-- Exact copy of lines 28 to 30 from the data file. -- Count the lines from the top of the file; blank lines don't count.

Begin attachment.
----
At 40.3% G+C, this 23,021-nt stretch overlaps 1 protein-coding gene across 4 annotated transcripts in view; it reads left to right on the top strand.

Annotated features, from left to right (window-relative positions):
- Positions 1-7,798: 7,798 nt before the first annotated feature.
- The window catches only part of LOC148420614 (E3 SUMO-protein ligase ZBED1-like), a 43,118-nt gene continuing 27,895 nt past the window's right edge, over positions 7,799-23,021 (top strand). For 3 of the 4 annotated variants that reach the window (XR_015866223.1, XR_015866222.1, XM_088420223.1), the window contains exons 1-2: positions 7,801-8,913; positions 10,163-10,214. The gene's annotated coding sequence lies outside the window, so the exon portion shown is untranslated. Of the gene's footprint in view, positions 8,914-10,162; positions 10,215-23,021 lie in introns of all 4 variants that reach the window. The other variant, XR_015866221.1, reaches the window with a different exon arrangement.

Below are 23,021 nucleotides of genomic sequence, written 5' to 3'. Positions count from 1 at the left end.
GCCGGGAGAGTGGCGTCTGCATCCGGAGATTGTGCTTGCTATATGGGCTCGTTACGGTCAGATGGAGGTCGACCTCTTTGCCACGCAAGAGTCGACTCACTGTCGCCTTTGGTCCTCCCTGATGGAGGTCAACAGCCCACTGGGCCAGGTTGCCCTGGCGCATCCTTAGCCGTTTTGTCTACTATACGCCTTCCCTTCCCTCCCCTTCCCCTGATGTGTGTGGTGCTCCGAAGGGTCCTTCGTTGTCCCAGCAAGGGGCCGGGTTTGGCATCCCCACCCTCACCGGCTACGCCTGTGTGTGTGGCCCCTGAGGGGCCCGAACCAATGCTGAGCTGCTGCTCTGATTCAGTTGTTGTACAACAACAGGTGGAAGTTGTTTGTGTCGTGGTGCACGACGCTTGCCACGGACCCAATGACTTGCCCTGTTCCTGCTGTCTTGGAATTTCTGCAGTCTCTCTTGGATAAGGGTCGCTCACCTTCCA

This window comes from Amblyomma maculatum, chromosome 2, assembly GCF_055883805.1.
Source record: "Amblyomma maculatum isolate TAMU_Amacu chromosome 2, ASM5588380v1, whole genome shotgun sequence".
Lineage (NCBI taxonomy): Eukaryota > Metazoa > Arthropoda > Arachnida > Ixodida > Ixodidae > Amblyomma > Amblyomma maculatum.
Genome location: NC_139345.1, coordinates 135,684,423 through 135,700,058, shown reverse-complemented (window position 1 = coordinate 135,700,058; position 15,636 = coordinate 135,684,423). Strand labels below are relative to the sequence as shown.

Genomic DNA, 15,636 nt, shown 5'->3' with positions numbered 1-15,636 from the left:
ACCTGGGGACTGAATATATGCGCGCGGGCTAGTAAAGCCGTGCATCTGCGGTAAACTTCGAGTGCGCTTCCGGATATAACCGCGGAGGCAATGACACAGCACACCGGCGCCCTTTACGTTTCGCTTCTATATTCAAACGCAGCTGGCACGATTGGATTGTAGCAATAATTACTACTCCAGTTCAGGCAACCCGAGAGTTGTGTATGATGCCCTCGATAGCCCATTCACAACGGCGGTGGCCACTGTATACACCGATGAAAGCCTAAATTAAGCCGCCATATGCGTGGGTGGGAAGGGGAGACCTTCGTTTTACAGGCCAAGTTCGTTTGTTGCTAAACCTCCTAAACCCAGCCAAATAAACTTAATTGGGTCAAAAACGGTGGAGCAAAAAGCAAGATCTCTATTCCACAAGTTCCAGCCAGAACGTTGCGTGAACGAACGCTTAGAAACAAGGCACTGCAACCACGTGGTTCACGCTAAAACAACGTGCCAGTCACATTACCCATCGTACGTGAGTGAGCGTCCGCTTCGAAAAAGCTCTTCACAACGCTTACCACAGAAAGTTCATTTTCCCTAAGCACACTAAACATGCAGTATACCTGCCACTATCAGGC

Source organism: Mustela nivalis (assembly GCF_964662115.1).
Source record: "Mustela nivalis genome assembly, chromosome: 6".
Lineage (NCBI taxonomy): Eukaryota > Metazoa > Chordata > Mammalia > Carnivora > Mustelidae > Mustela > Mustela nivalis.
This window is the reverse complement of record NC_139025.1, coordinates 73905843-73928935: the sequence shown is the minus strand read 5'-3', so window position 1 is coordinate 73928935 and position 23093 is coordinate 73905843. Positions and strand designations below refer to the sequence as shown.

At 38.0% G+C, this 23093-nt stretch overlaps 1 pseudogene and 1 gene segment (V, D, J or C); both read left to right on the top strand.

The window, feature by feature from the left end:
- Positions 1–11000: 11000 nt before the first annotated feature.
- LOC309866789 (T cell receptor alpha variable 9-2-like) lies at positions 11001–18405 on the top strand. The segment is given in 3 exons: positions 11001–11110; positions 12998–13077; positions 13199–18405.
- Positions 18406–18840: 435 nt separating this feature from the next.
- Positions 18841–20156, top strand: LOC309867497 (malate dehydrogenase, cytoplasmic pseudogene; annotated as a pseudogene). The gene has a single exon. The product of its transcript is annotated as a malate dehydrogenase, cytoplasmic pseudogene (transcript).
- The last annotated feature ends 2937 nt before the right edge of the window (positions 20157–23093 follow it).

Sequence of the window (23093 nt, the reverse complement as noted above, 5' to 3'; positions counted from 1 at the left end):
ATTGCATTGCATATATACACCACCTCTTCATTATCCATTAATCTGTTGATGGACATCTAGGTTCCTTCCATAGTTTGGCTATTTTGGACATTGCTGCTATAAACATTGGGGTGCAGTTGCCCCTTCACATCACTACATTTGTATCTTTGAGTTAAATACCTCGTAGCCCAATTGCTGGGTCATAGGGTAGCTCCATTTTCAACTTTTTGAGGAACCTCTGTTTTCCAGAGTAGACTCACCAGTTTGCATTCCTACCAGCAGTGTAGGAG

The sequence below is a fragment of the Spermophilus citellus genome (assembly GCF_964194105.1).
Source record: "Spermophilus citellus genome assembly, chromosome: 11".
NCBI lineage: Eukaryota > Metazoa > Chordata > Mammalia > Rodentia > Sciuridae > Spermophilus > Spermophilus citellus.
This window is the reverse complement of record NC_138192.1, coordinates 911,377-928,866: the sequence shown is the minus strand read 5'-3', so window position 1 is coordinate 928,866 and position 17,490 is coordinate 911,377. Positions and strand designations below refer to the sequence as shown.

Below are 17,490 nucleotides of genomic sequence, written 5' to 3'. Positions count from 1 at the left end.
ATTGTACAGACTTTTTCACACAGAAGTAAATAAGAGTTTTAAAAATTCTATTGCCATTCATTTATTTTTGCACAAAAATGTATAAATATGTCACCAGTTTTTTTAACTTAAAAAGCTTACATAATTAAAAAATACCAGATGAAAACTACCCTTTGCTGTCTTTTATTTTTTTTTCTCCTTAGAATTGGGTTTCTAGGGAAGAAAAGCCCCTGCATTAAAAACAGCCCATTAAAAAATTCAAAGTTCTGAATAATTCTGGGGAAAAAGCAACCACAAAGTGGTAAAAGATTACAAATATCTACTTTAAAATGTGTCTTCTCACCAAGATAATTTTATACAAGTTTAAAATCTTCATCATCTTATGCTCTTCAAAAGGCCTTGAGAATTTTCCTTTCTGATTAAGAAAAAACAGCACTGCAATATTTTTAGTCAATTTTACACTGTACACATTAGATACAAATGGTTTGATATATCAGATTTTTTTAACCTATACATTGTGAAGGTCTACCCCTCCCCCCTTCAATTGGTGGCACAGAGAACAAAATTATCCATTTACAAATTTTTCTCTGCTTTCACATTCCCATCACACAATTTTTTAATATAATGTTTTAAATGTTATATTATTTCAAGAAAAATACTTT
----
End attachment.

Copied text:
NCBI lineage: Eukaryota > Metazoa > Chordata > Mammalia > Rodentia > Sciuridae > Spermophilus > Spermophilus citellus.
This window is the reverse complement of record NC_138192.1, coordinates 911,377-928,866: the sequence shown is the minus strand read 5'-3', so window position 1 is coordinate 928,866 and position 17,490 is coordinate 911,377. Positions and strand designations below refer to the sequence as shown.

Below are 17,490 nucleotides of genomic sequence, written 5' to 3'. Positions count from 1 at the left end.